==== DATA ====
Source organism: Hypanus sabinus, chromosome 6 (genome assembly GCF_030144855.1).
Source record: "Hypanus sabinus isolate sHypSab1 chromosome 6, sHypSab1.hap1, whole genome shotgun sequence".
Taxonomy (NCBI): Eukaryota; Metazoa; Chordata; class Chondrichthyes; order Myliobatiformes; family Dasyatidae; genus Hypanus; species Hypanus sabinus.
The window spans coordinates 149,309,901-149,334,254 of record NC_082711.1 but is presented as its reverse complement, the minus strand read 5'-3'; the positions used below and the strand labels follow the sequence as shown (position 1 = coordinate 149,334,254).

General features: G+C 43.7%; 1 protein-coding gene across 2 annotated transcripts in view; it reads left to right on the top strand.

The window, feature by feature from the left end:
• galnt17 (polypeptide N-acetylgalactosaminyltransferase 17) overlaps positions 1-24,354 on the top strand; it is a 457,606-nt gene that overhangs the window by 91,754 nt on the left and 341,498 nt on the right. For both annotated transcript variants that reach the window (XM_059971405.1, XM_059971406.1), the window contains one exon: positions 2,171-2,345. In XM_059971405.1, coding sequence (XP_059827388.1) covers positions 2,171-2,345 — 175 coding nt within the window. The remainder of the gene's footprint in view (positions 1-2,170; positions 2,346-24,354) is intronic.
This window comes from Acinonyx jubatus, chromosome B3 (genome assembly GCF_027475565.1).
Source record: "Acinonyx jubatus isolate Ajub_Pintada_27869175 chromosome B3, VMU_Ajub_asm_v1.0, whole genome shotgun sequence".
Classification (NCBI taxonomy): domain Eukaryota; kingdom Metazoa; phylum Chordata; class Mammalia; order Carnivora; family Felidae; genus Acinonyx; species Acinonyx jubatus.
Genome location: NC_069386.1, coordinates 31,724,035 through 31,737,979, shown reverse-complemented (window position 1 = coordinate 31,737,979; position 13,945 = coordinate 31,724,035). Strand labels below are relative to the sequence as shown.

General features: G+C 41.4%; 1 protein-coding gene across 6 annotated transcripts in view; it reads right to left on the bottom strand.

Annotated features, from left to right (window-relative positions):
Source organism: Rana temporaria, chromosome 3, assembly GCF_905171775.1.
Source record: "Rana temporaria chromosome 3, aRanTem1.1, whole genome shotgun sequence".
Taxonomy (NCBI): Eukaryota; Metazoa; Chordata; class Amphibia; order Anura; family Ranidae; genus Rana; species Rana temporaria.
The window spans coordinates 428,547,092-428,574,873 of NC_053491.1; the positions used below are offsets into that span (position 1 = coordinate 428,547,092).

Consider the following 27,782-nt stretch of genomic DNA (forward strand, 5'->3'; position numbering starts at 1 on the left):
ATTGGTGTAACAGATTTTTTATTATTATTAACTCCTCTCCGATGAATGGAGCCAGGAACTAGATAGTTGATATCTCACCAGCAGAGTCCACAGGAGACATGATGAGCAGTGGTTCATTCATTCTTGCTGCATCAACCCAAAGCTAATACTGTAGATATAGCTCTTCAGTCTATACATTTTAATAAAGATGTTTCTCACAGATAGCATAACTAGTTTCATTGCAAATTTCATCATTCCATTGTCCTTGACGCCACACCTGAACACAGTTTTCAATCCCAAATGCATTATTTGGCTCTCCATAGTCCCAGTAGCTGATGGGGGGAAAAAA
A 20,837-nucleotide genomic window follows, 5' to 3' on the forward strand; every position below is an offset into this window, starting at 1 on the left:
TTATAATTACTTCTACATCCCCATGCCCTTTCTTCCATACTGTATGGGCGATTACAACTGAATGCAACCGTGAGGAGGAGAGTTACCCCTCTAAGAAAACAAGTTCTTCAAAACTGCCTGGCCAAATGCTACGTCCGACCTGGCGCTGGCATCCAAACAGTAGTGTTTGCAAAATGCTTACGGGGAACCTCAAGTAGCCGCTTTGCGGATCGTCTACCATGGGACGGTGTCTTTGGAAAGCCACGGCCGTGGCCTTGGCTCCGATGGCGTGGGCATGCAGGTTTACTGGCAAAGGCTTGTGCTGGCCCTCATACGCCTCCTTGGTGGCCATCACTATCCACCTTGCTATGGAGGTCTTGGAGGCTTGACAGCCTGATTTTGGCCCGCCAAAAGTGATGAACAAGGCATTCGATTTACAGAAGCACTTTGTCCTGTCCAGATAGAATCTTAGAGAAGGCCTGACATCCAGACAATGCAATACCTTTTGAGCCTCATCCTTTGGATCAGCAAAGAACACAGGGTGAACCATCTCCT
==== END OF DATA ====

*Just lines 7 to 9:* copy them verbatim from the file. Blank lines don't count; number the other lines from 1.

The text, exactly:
• galnt17 (polypeptide N-acetylgalactosaminyltransferase 17) overlaps positions 1-24,354 on the top strand; it is a 457,606-nt gene that overhangs the window by 91,754 nt on the left and 341,498 nt on the right. For both annotated transcript variants that reach the window (XM_059971405.1, XM_059971406.1), the window contains one exon: positions 2,171-2,345. In XM_059971405.1, coding sequence (XP_059827388.1) covers positions 2,171-2,345 — 175 coding nt within the window. The remainder of the gene's footprint in view (positions 1-2,170; positions 2,346-24,354) is intronic.
This window comes from Acinonyx jubatus, chromosome B3 (genome assembly GCF_027475565.1).
Source record: "Acinonyx jubatus isolate Ajub_Pintada_27869175 chromosome B3, VMU_Ajub_asm_v1.0, whole genome shotgun sequence".